Dr. Jonathan Millen
Associate Dean, Liberal Arts
Last Sunday I was in San Diego for a conference. It’s a great city, though my thoughts today really have nothing to do with southern California. Or maybe they do. Shortly after arriving in the Mission Bay, I did what most people would do: I checked in on Facebook. Now my generation still is split on social networking. Many of my friends (in the pre-millennial sense of the word) have written off Facebook for any number of reasons. But here is why I am a big fan: Not long after I checked in, I connected with a friend from high school (Millis High School, class of ’83 – GO MOHAWKS!) who lives in the area. Before long, I was at The Tavern At The Beach watching the New England Patriots play the Oakland Raiders. Had it not been for Facebook, I would have been just another out-of-towner sitting in a hotel bar cheering on my team in a sorry state of solitude. Instead, I got to hang with Wendy who I had not seen in close to 15 years – thank you Facebook!
But here is what made the biggest impression on me: Not only were there more than enough TVs at the bar to show every game, but also there were fans from every team gathered around in packs to cheer them on. It was like being at the The Crayola Factory on adults-only day: Kansas City fans in red, Minnesota fans in purple, Green Bay fans in green, Dallas fans in blue, and, well, you get the point. So, it was me, Wendy, and about 10 other fans pulling for the Pats with just as many Oaklanders sitting right behind us. Maybe it’s an east coast-west coast thing, but to my amazement everyone got along just fine. With the number of games on, there always was a commotion reverberating from one corner of the Tavern. But never was there a taunt, threat, or gesture of negativity to another group. In fact, to my amazement, by the end of the game (Pats 31, Raiders 19) the New Englanders and Bay Area fans had developed a bizarre (at least to me) sense of camaraderie.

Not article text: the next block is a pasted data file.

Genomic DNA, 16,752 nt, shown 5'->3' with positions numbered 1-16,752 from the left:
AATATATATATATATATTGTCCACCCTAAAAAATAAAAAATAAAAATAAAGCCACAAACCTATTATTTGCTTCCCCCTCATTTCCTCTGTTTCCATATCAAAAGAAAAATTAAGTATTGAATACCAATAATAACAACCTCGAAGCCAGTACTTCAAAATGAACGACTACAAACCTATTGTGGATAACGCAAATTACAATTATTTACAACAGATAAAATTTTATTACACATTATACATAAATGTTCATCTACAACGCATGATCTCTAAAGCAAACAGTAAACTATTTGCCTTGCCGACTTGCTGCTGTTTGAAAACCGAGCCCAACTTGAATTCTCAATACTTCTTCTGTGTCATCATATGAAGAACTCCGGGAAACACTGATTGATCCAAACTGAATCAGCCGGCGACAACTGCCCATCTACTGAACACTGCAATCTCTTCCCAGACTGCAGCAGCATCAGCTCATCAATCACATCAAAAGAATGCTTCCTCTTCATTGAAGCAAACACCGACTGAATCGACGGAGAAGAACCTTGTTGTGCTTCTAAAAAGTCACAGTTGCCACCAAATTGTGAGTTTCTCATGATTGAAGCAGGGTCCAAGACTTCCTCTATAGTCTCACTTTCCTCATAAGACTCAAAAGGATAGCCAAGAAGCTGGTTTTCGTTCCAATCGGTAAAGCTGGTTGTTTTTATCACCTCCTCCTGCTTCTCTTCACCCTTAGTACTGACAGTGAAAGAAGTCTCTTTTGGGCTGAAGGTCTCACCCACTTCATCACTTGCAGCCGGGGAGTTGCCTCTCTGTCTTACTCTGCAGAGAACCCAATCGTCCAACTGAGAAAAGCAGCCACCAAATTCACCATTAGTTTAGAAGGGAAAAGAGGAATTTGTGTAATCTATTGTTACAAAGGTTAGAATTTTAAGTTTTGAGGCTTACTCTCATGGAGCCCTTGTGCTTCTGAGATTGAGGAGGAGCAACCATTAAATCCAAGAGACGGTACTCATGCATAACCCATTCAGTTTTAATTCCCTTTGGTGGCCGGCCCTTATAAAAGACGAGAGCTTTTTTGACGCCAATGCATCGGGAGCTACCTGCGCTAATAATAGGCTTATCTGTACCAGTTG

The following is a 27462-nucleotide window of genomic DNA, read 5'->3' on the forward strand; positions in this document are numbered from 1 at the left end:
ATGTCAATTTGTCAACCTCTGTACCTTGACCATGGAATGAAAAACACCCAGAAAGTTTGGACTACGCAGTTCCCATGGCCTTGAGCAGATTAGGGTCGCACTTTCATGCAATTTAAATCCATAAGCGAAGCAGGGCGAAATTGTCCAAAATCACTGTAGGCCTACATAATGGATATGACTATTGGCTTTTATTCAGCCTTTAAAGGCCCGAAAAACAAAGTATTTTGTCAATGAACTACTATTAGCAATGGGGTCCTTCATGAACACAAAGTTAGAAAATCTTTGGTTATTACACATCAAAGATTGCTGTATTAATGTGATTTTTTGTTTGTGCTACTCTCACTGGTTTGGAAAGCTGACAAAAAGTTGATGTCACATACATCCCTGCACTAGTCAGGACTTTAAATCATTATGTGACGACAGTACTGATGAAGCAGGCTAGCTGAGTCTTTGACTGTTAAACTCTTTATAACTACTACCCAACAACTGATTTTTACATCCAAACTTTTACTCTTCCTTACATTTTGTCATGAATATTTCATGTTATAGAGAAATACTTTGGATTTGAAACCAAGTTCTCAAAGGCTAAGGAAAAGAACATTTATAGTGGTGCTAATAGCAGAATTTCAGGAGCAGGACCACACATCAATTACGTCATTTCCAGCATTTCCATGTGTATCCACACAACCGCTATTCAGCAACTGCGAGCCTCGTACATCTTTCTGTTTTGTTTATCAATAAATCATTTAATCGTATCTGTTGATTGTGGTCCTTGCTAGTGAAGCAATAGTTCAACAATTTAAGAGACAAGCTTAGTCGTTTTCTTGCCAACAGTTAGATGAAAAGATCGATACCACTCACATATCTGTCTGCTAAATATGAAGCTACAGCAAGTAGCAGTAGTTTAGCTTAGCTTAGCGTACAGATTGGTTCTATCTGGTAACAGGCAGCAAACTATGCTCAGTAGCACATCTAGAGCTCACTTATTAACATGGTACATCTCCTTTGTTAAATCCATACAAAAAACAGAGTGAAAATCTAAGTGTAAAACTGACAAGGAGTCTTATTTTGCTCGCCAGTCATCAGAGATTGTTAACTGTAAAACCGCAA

I have been to many cities to see my teams play: I have seen the Sox, Pats, and Bruins all play in Philly; I also have seen the Pats play in New Jersey (as there is no NFL stadium in New York), New Orleans, and San Diego (different trip); and I have seen the Sox play in New York, Baltimore, and Tampa (Tampa Bay is not a city). And when I go, I proudly wear my colors. You can just imagine the welcomes I have received at Yankee Stadium, Citizen’s Field, and the Linc. But nothing was as bad as my visit to Giants stadium (or whatever it now is called) to see the Pats-Jets game last year. With my son by my side, we were cursed at, screamed at, threatened, and tormented. And this was long before the Jets won the game. It was so bad, that I would not go back. It is a sad day in America, when a father can’t go to a football game with his son to cheer on their team without grown men (and women!) treating them as if they were enemies of the state. And if you think I am exaggerating, think back to the senseless violence during San Francisco’s home opener.
There is nothing wrong with rivalries and zestful fandom. But let’s all keep in mind the bigger picture. A little civility on Sunday afternoons will go a long way. We all could learn a lot from my new friends at the Tavern.